— During the restructuring, you are going to create departments that will be in charge of the Faculty’s relations with government and businesses. What kind of projects are envisioned?
— To boost the Faculty’s standing at the national level, it is important to turn it into an institution that systematically provides cross-sectoral legal expertise and staff for state institutions (including the Russian Government, the Federal Assembly, and the courts), public companies, and other companies (not only legal ones). There is a demand for HSE University graduates today both in the private and public sectors. This requires us to support and develop our relations with state authorities and businesses.
A good example is the creation of the Centre of Business and Law Relations, which I’ve already mentioned.
We will have several new research and education departments. For example, we have agreed to create a joint department of law-making and regulation in telecommunications with Rostelecom. We are also negotiating other joint departments with government and business entities. Their staff will be able to supervise our projects and expert work, as well as teach courses in their respective fields.
— Restructuring is usually accompanied by staff changes. What kinds of changes in this regard will there be?
— As we introduce the five-year-long bachelor’s programme, the workload will gradually grow by about 25%. This workload will mostly include the new courses taught as part of educational tracks starting from the second year of bachelor’s studies. Of course, this will require us to recruit new professionals on the job market, including from other universities.
In addition, we will probably create new positions for the staff of the institutes who will teach courses at the Faculty of Law along with conducting project work and research. We are also going to actively implement project learning and strengthen students’ soft-skill development, which will also impact our staff.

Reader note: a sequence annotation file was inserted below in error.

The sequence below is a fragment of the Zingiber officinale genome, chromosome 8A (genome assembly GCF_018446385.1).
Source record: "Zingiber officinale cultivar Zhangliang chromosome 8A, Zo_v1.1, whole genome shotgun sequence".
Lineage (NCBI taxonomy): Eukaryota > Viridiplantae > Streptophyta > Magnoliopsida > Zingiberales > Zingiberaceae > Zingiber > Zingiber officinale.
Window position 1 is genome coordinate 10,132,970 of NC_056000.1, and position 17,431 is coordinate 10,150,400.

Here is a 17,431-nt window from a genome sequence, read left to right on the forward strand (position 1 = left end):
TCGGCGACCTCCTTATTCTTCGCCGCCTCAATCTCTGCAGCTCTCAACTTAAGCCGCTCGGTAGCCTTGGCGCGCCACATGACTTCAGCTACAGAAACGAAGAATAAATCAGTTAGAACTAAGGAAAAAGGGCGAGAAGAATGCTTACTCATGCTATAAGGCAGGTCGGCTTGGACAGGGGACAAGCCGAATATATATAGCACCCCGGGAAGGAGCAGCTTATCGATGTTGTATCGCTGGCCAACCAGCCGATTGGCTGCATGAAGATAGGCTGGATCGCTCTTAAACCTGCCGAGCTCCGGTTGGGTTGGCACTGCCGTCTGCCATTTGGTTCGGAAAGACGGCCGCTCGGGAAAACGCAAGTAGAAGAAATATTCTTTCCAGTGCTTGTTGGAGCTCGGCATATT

The HSE Faculty of Law is obviously facing very ambitious tasks: reforming our academic programmes in line with the current demands of the job market, increasing our publication activity, and improving our position in international rankings. These tasks will impact the Faculty’s personnel policies, since they require the teaching staff to be ready to pursue professional development opportunities, intensify their research work, learn and implement project-based learning, as well as develop their own effective communication with external public and private institutions.
— The Centre for Lawyer Education and Career Guidance will be re-named the Centre for Alumni Relations. Is this just a name change, or is the faculty going to change the way it maintains alumni relations? How will alumni be able to participate in the life of the Faculty?
— Developing lawyers’ education and careers seems like too big a task for one centre. We split this work among several teams. The Centre for Alumni Relations will manage alumni relations as before, collect data from the legal market, and organize various events with alumni. Career guidance services will be provided by the Centre of Business and Law Relations.
The newly created Institute of Law Education Transformation, as I’ve mentioned above, will deal with the tasks of developing legal education, both at the Faculty, and in the country at large. For the first time in Russia, this process will follow a clear methodical framework, for which the Institute will have all the necessary resources.